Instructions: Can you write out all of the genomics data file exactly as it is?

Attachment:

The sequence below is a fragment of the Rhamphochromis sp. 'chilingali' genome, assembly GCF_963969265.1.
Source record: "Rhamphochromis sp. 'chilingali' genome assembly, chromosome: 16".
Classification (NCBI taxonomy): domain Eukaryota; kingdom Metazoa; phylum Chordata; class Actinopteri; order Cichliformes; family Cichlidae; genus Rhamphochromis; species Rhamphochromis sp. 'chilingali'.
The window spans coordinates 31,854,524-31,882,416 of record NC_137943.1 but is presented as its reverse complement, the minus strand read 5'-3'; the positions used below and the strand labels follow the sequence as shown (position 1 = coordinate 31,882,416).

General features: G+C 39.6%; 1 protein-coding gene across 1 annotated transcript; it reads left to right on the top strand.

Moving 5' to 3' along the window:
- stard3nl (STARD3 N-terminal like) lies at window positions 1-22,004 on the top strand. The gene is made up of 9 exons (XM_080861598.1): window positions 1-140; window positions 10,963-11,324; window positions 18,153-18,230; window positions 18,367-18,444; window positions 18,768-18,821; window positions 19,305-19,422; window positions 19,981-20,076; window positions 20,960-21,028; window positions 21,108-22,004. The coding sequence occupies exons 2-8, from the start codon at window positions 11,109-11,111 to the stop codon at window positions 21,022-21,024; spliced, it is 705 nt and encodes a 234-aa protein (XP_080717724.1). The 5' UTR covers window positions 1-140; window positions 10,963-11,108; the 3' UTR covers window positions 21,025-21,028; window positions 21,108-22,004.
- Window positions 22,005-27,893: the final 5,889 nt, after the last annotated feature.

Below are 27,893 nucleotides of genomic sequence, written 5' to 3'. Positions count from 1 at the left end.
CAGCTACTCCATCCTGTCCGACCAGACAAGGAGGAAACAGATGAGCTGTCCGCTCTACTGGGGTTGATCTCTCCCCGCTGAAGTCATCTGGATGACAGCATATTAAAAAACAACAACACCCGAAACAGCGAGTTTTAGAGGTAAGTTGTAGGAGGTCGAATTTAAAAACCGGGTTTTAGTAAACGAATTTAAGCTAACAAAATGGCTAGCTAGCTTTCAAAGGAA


The sequence below is a fragment of the Rhamphochromis sp. 'chilingali' genome, assembly GCF_963969265.1.
Source record: "Rhamphochromis sp. 'chilingali' genome assembly, chromosome: 16".
Classification (NCBI taxonomy): domain Eukaryota; kingdom Metazoa; phylum Chordata; class Actinopteri; order Cichliformes; family Cichlidae; genus Rhamphochromis; species Rhamphochromis sp. 'chilingali'.
The window spans coordinates 31,854,524-31,882,416 of record NC_137943.1 but is presented as its reverse complement, the minus strand read 5'-3'; the positions used below and the strand labels follow the sequence as shown (position 1 = coordinate 31,882,416).

General features: G+C 39.6%; 1 protein-coding gene across 1 annotated transcript; it reads left to right on the top strand.

Moving 5' to 3' along the window:
- stard3nl (STARD3 N-terminal like) lies at window positions 1-22,004 on the top strand. The gene is made up of 9 exons (XM_080861598.1): window positions 1-140; window positions 10,963-11,324; window positions 18,153-18,230; window positions 18,367-18,444; window positions 18,768-18,821; window positions 19,305-19,422; window positions 19,981-20,076; window positions 20,960-21,028; window positions 21,108-22,004. The coding sequence occupies exons 2-8, from the start codon at window positions 11,109-11,111 to the stop codon at window positions 21,022-21,024; spliced, it is 705 nt and encodes a 234-aa protein (XP_080717724.1). The 5' UTR covers window positions 1-140; window positions 10,963-11,108; the 3' UTR covers window positions 21,025-21,028; window positions 21,108-22,004.
- Window positions 22,005-27,893: the final 5,889 nt, after the last annotated feature.

Below are 27,893 nucleotides of genomic sequence, written 5' to 3'. Positions count from 1 at the left end.
CAGCTACTCCATCCTGTCCGACCAGACAAGGAGGAAACAGATGAGCTGTCCGCTCTACTGGGGTTGATCTCTCCCCGCTGAAGTCATCTGGATGACAGCATATTAAAAAACAACAACACCCGAAACAGCGAGTTTTAGAGGTAAGTTGTAGGAGGTCGAATTTAAAAACCGGGTTTTAGTAAACGAATTTAAGCTAACAAAATGGCTAGCTAGCTTTCAAAGGAA